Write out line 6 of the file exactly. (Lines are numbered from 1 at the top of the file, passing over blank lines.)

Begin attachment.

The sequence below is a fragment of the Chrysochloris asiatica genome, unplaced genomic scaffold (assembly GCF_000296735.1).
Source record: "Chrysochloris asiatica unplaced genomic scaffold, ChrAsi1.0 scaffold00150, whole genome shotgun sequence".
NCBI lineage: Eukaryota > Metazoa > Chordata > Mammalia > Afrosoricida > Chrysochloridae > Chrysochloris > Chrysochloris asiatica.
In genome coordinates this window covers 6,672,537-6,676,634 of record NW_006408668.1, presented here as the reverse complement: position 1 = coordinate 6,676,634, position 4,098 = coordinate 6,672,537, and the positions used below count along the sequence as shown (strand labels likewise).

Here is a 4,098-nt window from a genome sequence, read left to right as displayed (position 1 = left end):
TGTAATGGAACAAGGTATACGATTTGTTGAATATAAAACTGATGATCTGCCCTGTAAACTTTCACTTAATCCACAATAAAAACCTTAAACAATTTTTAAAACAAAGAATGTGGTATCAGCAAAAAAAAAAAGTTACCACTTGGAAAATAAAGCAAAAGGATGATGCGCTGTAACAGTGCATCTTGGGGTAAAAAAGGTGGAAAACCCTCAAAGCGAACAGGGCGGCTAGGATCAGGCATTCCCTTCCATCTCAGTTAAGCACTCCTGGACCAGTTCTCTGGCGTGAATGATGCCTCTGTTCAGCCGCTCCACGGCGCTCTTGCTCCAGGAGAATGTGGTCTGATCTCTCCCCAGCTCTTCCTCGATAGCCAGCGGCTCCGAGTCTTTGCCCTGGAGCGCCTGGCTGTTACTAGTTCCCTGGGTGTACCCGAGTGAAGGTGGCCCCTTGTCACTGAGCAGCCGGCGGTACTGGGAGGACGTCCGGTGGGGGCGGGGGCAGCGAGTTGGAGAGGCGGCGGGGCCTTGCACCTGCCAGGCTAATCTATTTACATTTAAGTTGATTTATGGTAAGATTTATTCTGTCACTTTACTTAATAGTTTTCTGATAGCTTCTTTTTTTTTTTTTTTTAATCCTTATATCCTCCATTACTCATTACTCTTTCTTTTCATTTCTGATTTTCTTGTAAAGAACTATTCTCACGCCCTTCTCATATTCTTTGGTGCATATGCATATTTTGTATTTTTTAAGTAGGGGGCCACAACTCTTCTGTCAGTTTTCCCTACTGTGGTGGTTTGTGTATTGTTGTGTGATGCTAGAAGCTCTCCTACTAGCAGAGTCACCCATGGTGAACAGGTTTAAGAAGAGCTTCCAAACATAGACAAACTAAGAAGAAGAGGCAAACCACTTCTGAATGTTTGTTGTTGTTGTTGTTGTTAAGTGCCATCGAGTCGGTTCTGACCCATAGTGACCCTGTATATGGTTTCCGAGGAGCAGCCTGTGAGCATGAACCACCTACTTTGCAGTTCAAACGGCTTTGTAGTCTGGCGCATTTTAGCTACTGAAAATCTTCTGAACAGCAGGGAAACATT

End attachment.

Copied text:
TGTAATGGAACAAGGTATACGATTTGTTGAATATAAAACTGATGATCTGCCCTGTAAACTTTCACTTAATCCACAATAAAAACCTTAAACAATTTTTAAAACAAAGAATGTGGTATCAGCAAAAAAAAAAAGTTACCACTTGGAAAATAAAGCAAAAGGATGATGCGCTGTAACAGTGCATCTTGGGGTAAAAAAGGTGGAAAACCCTCAAAGCGAACAGGGCGGCTAGGATCAGGCATTCCCTTCCATCTCAGTTAAGCACTCCTGGACCAGTTCTCTGGCGTGAATGATGCCTCTGTTCAGCCGCTCCACGGCGCTCTTGCTCCAGGAGAATGTGGTCTGATCTCTCCCCAGCTCTTCCTCGATAGCCAGCGGCTCCGAGTCTTTGCCCTGGAGCGCCTGGCTGTTACTAGTTCCCTGGGTGTACCCGAGTGAAGGTGGCCCCTTGTCACTGAGCAGCCGGCGGTACTGGGAGGACGTCCGGTGGGGGCGGGGGCAGCGAGTTGGAGAGGCGGCGGGGCCTTGCACCTGCCAGGCTAATCTATTTACATTTAAGTTGATTTATGGTAAGATTTATTCTGTCACTTTACTTAATAGTTTTCTGATAGCTTCTTTTTTTTTTTTTTTTAATCCTTATATCCTCCATTACTCATTACTCTTTCTTTTCATTTCTGATTTTCTTGTAAAGAACTATTCTCACGCCCTTCTCATATTCTTTGGTGCATATGCATATTTTGTATTTTTTAAGTAGGGGGCCACAACTCTTCTGTCAGTTTTCCCTACTGTGGTGGTTTGTGTATTGTTGTGTGATGCTAGAAGCTCTCCTACTAGCAGAGTCACCCATGGTGAACAGGTTTAAGAAGAGCTTCCAAACATAGACAAACTAAGAAGAAGAGGCAAACCACTTCTGAATGTTTGTTGTTGTTGTTGTTGTTAAGTGCCATCGAGTCGGTTCTGACCCATAGTGACCCTGTATATGGTTTCCGAGGAGCAGCCTGTGAGCATGAACCACCTACTTTGCAGTTCAAACGGCTTTGTAGTCTGGCGCATTTTAGCTACTGAAAATCTTCTGAACAGCAGGGAAACATT